The morbid symptoms of this condition erupt into the body politic in rage against immigration and, amongst a disturbing number, a suspicion and hatred of Islam. There is a deeply felt grievance at the unfairness of a system which does not seem to care about the hard working who live by the rules. It’s a belief that those who need help don’t get it, while those who don’t deserve it get all they want. The upshot is that people with long term illnesses and disabilities are scape-goated and accused of being benefit cheats. Ask people about England and many answer that the English look like a beaten people living in a country without a future for its children. There is a loss of hope and its absence creates a corrosive cynicism: politicians line their pockets, the banks steal, and the media lie and cheat. A feral elite is a law unto itself as it steals from the common wealth and pursues its own selfish interests. Here we are, living in a disorientated culture unable to answer the question it keeps throwing up at us – who are we?
Yes, its a crude and simplistic description. It doesn’t take account of the good things that we have, but I’d argue that this is the mood that will shape our politics over the next few years.
The economic historian Carlota Perez has made a strong case for why such times as our own can give rise to collective desires for reform and reparation. She argues that successive technological revolutions over the last two centuries have created distinct surges of economic development that progressively extend capitalism into people’s lives and facilitate its expansion across the planet. In these surges, the productive structure and the institutions of governance and society are transformed by the driving force of finance led capital accumulation. The revolutionising of the instruments and forces of production extends commodification and market relations into society. Old ways of life disappear, or they lose their former preeminence and coexist with the new.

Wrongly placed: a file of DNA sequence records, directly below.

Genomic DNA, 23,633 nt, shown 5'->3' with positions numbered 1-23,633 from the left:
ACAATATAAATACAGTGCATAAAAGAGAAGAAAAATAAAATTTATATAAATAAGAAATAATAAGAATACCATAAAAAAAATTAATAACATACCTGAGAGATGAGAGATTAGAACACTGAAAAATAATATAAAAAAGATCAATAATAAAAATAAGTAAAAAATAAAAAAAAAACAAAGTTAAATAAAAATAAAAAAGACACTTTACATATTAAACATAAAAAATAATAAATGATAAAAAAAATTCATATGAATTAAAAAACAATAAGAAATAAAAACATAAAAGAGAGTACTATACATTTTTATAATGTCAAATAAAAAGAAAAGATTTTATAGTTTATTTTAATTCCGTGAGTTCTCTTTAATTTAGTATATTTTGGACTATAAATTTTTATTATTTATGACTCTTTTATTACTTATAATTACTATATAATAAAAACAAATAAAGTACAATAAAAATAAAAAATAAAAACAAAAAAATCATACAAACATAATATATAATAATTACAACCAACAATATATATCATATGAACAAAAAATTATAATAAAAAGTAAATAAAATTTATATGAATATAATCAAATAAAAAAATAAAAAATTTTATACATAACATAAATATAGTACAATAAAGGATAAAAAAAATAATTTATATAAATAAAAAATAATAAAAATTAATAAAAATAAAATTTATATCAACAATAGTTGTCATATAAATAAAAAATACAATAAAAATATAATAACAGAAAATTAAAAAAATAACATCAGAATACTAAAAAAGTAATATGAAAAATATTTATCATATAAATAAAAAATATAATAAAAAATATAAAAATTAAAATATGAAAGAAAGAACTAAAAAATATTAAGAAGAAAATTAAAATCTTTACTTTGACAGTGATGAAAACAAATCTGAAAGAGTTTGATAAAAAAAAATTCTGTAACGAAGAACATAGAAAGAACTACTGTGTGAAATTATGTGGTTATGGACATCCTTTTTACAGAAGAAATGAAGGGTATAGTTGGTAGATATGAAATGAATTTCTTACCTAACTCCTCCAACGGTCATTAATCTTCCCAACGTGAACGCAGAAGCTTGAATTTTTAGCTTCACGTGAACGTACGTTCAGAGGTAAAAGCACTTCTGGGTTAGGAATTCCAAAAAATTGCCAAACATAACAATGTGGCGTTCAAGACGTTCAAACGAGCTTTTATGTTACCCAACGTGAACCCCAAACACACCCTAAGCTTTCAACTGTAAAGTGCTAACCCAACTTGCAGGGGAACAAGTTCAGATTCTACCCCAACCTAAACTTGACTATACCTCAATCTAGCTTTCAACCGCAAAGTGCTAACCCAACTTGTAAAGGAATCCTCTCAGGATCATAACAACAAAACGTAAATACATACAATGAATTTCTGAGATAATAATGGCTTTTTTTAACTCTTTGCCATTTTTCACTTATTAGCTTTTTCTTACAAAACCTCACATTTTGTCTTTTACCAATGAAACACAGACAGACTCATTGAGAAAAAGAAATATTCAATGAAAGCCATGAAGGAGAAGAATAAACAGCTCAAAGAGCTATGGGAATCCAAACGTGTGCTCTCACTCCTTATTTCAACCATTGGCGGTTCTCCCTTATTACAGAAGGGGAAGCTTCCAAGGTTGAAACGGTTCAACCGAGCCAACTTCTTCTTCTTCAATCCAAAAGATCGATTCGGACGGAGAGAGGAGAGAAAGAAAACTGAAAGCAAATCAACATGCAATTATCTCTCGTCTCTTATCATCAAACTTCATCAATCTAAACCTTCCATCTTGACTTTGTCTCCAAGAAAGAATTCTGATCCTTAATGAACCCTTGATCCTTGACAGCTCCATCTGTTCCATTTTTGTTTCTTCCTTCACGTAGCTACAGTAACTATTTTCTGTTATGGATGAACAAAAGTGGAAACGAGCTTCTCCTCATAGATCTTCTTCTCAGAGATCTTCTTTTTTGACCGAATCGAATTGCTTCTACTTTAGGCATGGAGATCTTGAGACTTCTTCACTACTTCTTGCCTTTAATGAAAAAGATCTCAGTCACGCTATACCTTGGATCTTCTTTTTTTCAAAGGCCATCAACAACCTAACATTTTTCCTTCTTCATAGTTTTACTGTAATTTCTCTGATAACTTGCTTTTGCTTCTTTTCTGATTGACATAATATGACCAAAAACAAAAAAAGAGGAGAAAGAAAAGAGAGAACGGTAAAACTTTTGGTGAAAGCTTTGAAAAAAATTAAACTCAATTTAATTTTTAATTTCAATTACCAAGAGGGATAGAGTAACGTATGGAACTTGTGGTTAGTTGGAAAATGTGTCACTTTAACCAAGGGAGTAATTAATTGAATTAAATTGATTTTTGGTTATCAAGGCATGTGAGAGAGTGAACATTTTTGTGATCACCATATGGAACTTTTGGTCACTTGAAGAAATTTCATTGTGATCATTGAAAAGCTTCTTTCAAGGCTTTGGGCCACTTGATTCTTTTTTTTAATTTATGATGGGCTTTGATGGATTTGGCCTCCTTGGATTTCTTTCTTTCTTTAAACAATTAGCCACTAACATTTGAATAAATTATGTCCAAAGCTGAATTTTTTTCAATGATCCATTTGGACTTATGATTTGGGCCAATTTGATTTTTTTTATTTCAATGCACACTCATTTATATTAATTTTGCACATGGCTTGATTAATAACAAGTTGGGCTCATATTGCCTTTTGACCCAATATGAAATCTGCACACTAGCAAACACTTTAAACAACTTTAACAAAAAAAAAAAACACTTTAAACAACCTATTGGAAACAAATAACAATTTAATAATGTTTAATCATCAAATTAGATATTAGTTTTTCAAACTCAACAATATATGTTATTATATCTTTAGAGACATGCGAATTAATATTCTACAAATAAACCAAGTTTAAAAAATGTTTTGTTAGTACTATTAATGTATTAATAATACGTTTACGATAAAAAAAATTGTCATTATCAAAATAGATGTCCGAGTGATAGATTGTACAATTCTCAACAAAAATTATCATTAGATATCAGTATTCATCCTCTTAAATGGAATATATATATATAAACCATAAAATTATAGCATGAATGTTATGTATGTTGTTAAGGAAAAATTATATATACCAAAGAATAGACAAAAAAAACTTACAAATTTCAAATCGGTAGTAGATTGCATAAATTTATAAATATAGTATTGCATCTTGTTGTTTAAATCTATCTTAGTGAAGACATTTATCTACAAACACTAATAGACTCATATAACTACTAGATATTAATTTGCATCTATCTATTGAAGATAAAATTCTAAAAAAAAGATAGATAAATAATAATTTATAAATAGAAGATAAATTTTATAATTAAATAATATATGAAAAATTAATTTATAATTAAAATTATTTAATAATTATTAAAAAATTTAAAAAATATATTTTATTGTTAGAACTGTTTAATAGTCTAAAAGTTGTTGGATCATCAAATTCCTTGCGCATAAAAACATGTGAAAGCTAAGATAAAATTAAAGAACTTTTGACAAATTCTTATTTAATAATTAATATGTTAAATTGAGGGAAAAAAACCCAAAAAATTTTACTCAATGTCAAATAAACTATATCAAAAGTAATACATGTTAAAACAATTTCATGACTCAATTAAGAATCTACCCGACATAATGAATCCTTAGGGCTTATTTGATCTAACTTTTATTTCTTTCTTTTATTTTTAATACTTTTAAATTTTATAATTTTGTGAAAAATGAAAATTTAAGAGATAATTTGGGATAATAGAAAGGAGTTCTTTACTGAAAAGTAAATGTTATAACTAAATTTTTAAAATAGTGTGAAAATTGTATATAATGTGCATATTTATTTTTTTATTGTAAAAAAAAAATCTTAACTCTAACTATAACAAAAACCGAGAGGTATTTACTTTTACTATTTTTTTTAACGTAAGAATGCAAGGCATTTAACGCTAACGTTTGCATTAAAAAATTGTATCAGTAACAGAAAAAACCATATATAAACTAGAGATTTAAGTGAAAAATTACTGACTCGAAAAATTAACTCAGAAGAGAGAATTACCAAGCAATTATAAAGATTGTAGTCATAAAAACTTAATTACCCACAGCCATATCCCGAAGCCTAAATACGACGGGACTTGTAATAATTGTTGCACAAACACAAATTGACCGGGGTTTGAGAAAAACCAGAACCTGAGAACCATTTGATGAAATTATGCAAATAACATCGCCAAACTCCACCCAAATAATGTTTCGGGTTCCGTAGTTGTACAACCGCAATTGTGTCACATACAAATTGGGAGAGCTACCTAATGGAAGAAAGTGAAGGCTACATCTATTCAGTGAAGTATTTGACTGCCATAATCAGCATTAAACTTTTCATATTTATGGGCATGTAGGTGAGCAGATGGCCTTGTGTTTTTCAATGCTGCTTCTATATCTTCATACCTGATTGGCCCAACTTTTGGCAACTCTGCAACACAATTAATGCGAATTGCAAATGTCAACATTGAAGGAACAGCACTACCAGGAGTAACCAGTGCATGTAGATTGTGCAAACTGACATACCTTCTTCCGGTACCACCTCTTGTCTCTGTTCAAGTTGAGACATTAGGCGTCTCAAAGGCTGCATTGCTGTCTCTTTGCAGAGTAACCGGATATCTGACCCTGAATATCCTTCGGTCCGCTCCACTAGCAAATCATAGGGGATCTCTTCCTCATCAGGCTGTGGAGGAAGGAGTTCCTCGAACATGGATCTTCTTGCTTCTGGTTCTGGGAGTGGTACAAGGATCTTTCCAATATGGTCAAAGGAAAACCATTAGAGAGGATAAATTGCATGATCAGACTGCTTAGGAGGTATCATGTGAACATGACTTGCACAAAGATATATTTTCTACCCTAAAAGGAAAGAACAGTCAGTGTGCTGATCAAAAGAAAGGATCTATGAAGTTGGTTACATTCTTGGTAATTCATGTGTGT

In the last three decades Britain has been experiencing this kind of finance-driven capital accumulation that has powered the transition from the Fordist era of mass production to the age of new information and communication technologies. Perez argues that these kinds of transformation always end in an economic crisis, followed by a period in which there exists political opportunities to rebuild productive capital and create institutions for a more equitable society.
Marx would disagree with this evolutionary economics and the primacy it gives to technology as an determining force, but it nevertheless echoes his description of capitalist modernity as a world in which, ‘all that is solid melts into air’. Socialism has been about conserving human values and society against this destructiveness. Today as the neo-liberal hegemony begins to fragment there exists an opportunity in the decade ahead to rebuild the counter-movement and construct a new left of centre hegemony. The future is conservative, and it will be radical. Blue Labour might be over but the political debate has only just begun.
Jonathan Rutherford is editor of Soundings journal and professor of cultural studies at Middlesex University